For anybody who can help a young lad...This question is about something I have never quite been able to grasp on my own. I understand how to properly select the optimal F-stop according to Mr. Luong, but I still don't know how to quantify the affects of diffraction. Here is an example. Let's say I photograph a scene at F22 and again at F64. I understand that the one shot at F64 is going to have a greater depth of focus that will be softer overall...even at the critical focus point, but is this going to be visible to the human eye at the original 8x10 size. If not, at what enlargement factor will the F64 shot be noticeably softer at the critical focus point than the F22 shot. Basically, what I am asking is if I shoot the same scene at F22 and F64, and I inspect just the critical focus point (not the depth of field limits), at what enlargement size will I notice a difference in sharpness when viewing the resultant prints at the normal minimal viewing distance of 25cm. By the way, I am shooting with an 8x10 and a Nikon 300mm 5.6 lens. Thank you all.

The way to be really sure about this stuff is to learn how to do the calculations yourself. However, most DOF tables are based on a 10x magnification. You need to figure out what stop is the diffraction limit for your set up. Beyond this stop (say, f/32 for a particular lens on 4x5), stopping down actually reduces overall sharpness.

There are a number of people who can give you better answers regarding diffraction limits than I, but let me complicate your question, Chad. Assuming you're talking about images made out in the field with your 8x10, there are several other practical factors that may be more important than diffraction. That would include things that move your camera (wind, and surface vibration from nearby roads, etc.) and things that move elements, like trees, within the subject (wind mostly). As such, there is benefit to considering all of these aspects to arrive at the optimal shutter speed and aperture based on the circumstances under which you're shooting each individual negative.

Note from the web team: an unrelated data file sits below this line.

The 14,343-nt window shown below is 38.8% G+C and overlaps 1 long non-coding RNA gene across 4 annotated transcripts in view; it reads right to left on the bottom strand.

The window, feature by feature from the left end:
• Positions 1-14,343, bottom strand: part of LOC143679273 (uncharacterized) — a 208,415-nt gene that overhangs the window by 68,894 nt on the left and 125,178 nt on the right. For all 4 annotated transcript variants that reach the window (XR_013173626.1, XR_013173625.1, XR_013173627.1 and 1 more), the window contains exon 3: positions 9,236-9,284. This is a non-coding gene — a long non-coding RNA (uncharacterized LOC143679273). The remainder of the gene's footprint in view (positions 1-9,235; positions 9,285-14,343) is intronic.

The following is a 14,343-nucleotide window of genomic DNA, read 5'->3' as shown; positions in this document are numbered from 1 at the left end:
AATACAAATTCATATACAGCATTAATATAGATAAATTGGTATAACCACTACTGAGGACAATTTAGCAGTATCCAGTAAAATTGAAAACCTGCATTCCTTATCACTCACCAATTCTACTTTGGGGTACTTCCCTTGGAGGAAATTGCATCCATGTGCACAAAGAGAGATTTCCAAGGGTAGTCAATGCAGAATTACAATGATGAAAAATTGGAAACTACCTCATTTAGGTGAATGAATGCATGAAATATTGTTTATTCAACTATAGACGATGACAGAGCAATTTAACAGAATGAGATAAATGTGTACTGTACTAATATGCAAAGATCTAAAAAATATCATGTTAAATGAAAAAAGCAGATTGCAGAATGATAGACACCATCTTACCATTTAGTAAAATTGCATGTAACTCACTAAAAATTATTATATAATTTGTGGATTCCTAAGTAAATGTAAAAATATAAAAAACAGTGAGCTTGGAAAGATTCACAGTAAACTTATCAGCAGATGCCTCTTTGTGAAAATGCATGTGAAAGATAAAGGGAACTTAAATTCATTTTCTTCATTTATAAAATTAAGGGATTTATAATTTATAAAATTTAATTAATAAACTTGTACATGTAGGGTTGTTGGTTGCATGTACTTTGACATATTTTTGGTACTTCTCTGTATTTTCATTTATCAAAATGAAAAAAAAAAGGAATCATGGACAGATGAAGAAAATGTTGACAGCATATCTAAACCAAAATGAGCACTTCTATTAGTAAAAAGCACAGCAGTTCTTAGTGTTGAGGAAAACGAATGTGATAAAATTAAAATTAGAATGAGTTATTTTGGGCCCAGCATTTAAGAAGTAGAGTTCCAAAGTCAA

With the shallow depth of field you get with most 8X10 lenses, you really need to stop down if you want the whole scene in focus. It is far better to stop down a bit too much and get everything in focus than to worry about diffraction, not stop down enough, and have parts of the scene be out of focus. Shooting at f22-45 will be the norm. Although most lf lenses have a "sweet spot" (where the lens is sharpest and diffraction is minimal) at f16-22, and stopping down past it will result in slight loss of sharpness due to diffraction, this will hardly ever be visible in real world situations at f32-64 unless you are making huge enlargements. Certainly at the original 8X10 size no difference will be visible to the unaided human eye. I have a shot of the Utah canyonlands made on 4X5 film with a 150 mm lens at f45 blown up to 20X24 and it looks extremely sharp to me (certainly as sharp as prints made from transparencies shot at f16-22). I wish I had stopped down all the way to f64, though, as a small area of the photograph is slightly out of focus!

It has been my exerience that there are many more important issues that lead to fuzzy results than small apertures. My major problem is not looking at all regions of the GG with my loupe. In short not focusing or getting the movements correct (same thing). I've trained myself to look at all four corners of the gg. Not locking down the movements causes the same effect. Next problem is camera movement due to wind or shutter or floor movement. Unless you are making bill board size prints and have solved the first two problems you are never going see diffraction effects. I did some tests once to see if I could see diffraction effects. I set up some USAF targets and shot them from F16 to F64 on TMX100 and developed in HC110 dil B for 7 min. I then looked at them with a 50X (combined objective and eyepiece) microscope. Sure enough you could see the slight fuzzyness. It is kind of like a very slight veil over everything. So compared to problems 1 and 2 above I would just use F64 when in doubt or you don't have to kill movement with short shutter speed or need some light on the film. Or maybe you only want one thing in focus. It is ART after all....